Posted by Editoress on 11/7/11
The 2011 Cyclo-cross Nationals took place in near perfect conditions on Saturday, on a crisp sunny day with a slight breeze blowing. The morning Masters events began the day with a heavy frost on the course which made some of the descents slippery as the sun melted the frozen dew, however, by the main events in the afternoon all sections were ridable by the top competitors.
Unlike some years, where one rider is head and shoulders above the rest, this year saw tight competitions in the world championship-bound Elite, U23 and Junior categories; the largest gap between first and second was only 33 seconds in the Elite women's race.
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The U23 men started the post-lunch action with a 23 rider field. Evan McNeely (EMD Serono/Specialized) was the defending champion, but he faced a strong set of contenders to the title, including last year's runner up Jared Stafford (Ride with Rendall), Mitch Bailey (Trek Canada), Jeremy Martin (Rocky Mountain), Andrew L'Esperance (Norco) and Evan Guthrie (Rocky Mountain).
McNeely attacked early in the 50 minute race, opening a 15 second gap on Stafford, with L'Esperance, Martin, Guthrie and Felix Bouvette (Prud'homme/IGA) chasing a further 45 seconds back. Guthrie went out of the race with a broken chain on lap two, and L'Esperance faded later in the 50 minute race, leaving Martin to drop Bouvette for the bronze medal.
At the front, McNeely was staying in front of Stafford but couldn't increase his lead, which dropped to ten seconds at the halfway point, before he was able to dig a little deeper in the final lap to win by 16 seconds.
The Junior Men and Elite Women were the next categories on the start line, each racing for 40 minutes, and with the Juniors starting one minute ahead of the women. National road team member Yohan Patry (Ride with Rendall) took Quebec's only national title of the day in the Junior race after breaking away from a chase group containing Tommy Beaulieu (Team Alberta), Samuel Beaudoin (Team Alberta), Neil Symington (Atlantic Cycling Centre), Christopher Prendergast (Team Manitoba/Woodcock) and defending champion Benjamin Perry (Team CHCH). Perry had one of the most remarkable rides of the day to finish third, after dropping into the mid-teens shortly after the start with mechanical problems. He steadily worked his way back up to catch all but Patry and Beaulieu by the finish.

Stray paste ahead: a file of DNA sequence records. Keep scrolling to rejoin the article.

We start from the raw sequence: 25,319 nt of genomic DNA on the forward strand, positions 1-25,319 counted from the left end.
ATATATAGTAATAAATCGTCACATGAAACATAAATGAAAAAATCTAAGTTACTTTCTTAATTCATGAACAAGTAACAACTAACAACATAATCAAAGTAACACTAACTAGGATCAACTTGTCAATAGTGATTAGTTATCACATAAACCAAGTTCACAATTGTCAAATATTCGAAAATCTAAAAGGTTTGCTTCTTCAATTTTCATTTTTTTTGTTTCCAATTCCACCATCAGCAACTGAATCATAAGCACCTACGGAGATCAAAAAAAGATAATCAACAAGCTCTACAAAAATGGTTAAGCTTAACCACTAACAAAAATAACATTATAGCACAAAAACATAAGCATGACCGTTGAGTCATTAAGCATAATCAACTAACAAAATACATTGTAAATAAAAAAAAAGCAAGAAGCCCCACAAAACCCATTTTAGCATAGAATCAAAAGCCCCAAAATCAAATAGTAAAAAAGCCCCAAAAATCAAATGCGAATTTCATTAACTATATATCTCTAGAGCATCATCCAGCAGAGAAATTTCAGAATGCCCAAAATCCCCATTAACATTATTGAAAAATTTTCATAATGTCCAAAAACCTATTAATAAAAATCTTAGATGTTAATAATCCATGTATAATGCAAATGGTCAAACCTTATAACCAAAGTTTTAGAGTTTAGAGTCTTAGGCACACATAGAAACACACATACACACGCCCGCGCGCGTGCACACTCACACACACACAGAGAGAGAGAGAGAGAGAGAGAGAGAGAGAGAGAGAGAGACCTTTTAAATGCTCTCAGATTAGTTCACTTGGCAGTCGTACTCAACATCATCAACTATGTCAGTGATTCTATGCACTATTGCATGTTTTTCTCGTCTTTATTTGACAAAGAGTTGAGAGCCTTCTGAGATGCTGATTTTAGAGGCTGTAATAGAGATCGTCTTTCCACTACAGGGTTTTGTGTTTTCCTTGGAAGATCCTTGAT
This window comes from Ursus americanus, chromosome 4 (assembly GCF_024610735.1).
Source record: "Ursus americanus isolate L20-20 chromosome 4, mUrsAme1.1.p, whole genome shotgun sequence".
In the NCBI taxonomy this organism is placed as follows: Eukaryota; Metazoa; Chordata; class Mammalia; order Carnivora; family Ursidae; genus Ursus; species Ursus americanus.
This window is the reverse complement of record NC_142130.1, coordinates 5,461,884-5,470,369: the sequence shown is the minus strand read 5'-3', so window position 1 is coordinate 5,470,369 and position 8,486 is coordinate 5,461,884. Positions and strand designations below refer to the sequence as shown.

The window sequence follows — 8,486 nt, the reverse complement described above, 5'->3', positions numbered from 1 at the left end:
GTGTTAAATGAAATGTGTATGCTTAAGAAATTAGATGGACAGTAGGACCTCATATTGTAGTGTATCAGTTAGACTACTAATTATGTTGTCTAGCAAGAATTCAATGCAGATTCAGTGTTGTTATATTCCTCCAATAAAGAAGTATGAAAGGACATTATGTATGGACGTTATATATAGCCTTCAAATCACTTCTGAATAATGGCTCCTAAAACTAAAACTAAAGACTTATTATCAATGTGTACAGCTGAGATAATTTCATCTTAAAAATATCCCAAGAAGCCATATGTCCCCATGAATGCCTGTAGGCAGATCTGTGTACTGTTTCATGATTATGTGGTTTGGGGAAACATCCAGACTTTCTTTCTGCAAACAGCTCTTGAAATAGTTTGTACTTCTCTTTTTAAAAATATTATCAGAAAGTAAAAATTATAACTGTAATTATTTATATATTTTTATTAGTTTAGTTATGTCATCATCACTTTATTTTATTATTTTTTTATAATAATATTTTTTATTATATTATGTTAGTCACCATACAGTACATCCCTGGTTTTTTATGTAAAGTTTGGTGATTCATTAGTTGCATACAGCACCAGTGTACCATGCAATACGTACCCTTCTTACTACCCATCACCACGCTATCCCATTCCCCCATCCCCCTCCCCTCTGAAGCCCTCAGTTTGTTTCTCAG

Yohan Patry winning Junior Men's race
The women's race was guaranteed to have a new champion, with the top-three from last year all missing - defending champion Wendy Simms was on site watching the racing (husband Normon Thibault (Frontrunners) finished fourth in Masters 40-49) with less than two month old daughter Teresa.
Pepper Harlton (Juventus) had a strong start and took a seven second lead over mountain bike pros Emily Batty (Subaru-Trek) and Mical Dyck (Pro City Racing) after the first lap, however, Batty was steadily overhauling her rival on the climbs, and a lap later took the lead, continuing to extend her lead through the remainder of the race, to finish 33 seconds up on Harlton, with Dyck at 1:15. For Batty, who finished eighth overall in the Mountain Bike World Cup this season, it was the first elite title of her career. She will not attend Worlds, as she starts to prepare for the crucial pre-Olympic World Cup series next spring.
The final race of the day, the 60 minute Elite Men's, proved to be one of the most hard fought. Defending champion Chris Sheppard (Rocky Mountain) has been racing the US GP series, so he came in with good form. However, it was road pro Mark Batty (SpiderTech p/b C10) who was the most aggressive in the early laps. A lead group of eight form at the front early on - Sheppard, Batty, Aaron Schooler (Team H&R Block - SRI Importing), Derrick St. John (Stevens p/b The Cyclery), Andrew Watson (Norco), Mike Garrigan (Lapierre Canada), Adam Morka (Trek Canada) and Craig Richey (Renner Custom CX Team - Raleigh).
Last year, the race came down to a battle between Garrigan and Sheppard, with the duo still going head to head into the final lap, when Garrigan flatted. This year, Sheppard had multiple rivals to contend with, and sat at the back of the group for the first few laps while Batty, Schooler and Garrigan set the tempo. Gradually, others fell off the pace, and the group was down to Sheppard, Batty, Schooler, Garrigan and St John when Sheppard attacked at the halfway mark.
He quickly gained ten seconds on the chase, but then stalled for a lap, as Schooler, Batty and Garrigan worked together to pull him back. Garrigan dropped off the chase, eventually fading to fifth behind St John and Watson, and Sheppard started to slowly open a bigger lead in the final lap and a half to take his second consecutive win.
Meanwhile, Schooler and Batty were unable to drop each other util the final 500 metres, when Batty managed to gain a couple of bike lengths on his rival to take the silver medal.
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